A wide-ranging look at the realities of the South.



A Southerner examines a complicated region.

Since August 2015, Renkl has contributed essays about the South to the New York Times, reflecting on nature and the environment, politics and religion, social justice, family and community, and arts and culture. From her home in Nashville—“a blue dot in the red sea of Tennessee”—she writes perceptively of the region where she was born and raised (in Alabama), educated (in South Carolina), and settled. “All I can do,” she writes, “is try to make it clear that there is far more to this intricate region than many people understand.” Of the nearly 60 essays she has gathered in what she calls a “patchwork quilt” collection, some are journalistic, some polemical, and some frankly personal: her son’s marriage during the pandemic, for one, and a long-deferred visit to Graceland. In many, Renkl vividly evokes the lush natural beauty of the rivers, old-growth forests, “red-dirt pineywoods,” marshes, and coastal plains that she deeply loves. As she shows, that land is in peril. The Tennessee River is polluted with microplastics; habitat destruction threatens monarch butterflies; climate change alters the trajectory of migratory birds. Renkl reports on efforts to address these and other problems that beset the region, including opioid addiction, gun violence, and racism. In Tennessee, she writes, tactics to suppress votes include confiscating driver’s licenses, impeding mail-in ballots, and “disqualifying voter registration applications for specious reasons.” Later, she notes that “Election Law Journal ranked Tennessee forty-eighth in ease of voting” (ahead of Virginia and Mississippi). Nevertheless, Renkl finds hope for change. “I know that Southern hospitality is a real thing, and that it isn’t race contingent,” she writes. “I know how very many people here are fighting to make life safer and more equitable for everyone, even for those who keep voting to make life less safe and less fair for everyone else.”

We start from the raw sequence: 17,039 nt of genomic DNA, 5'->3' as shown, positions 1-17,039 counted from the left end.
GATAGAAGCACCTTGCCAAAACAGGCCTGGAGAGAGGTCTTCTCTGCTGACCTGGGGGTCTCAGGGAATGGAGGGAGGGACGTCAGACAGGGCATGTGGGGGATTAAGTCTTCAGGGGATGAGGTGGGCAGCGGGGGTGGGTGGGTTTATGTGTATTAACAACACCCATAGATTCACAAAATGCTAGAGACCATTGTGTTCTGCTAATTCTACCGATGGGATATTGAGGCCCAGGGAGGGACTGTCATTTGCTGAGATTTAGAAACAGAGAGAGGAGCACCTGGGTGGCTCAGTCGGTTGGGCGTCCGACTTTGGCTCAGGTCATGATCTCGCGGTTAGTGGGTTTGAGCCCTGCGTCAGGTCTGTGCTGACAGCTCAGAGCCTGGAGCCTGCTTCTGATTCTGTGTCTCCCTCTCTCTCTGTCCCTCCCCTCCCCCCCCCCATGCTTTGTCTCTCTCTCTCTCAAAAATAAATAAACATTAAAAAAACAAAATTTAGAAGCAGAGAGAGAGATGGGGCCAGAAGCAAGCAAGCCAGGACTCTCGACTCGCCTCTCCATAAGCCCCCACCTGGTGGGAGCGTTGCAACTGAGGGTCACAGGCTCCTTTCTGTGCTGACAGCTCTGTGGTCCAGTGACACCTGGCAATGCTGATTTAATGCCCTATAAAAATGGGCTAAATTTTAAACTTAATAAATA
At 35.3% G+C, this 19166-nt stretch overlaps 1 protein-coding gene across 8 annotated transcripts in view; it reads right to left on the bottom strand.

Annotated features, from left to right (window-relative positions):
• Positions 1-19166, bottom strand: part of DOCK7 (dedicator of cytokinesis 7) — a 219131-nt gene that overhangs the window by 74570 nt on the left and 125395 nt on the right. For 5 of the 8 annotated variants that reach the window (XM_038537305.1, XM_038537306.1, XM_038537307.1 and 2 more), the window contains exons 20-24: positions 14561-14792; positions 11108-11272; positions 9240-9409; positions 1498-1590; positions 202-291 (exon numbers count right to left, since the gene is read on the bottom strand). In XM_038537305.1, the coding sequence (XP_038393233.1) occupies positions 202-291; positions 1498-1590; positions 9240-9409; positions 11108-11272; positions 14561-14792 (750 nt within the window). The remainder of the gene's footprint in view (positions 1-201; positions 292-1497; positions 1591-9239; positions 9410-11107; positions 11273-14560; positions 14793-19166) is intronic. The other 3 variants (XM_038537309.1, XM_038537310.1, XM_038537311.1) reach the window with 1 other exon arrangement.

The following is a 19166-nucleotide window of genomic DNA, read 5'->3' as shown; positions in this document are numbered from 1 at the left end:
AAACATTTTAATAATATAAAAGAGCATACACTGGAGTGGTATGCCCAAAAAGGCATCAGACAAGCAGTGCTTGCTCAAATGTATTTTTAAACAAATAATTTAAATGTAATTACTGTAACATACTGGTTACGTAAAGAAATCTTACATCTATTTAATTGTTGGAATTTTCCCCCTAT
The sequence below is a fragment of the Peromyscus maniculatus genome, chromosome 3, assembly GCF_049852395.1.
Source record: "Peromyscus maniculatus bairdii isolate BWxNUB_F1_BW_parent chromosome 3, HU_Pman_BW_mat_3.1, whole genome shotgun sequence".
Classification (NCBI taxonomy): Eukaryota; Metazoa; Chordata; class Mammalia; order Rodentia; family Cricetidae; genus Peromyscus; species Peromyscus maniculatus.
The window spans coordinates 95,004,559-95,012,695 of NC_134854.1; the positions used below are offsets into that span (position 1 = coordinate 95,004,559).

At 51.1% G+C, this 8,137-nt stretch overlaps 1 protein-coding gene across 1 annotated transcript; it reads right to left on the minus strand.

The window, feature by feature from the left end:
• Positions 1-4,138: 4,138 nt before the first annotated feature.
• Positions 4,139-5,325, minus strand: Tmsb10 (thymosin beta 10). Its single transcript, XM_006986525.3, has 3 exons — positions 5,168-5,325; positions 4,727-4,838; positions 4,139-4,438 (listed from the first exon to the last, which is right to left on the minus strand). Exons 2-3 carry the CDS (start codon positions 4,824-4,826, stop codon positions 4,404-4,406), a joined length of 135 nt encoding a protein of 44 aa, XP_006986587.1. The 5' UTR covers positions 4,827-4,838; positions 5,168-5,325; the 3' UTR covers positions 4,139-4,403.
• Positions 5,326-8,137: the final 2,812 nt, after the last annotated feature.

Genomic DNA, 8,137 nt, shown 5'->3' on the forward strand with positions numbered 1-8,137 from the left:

A wide-ranging look at the realities of the South.

Pub Date: Sept. 14, 2021

ISBN: 978-1-57131-184-9

Page Count: 304

Publisher: Milkweed

Review Posted Online: June 24, 2021

Kirkus Reviews Issue: July 15, 2021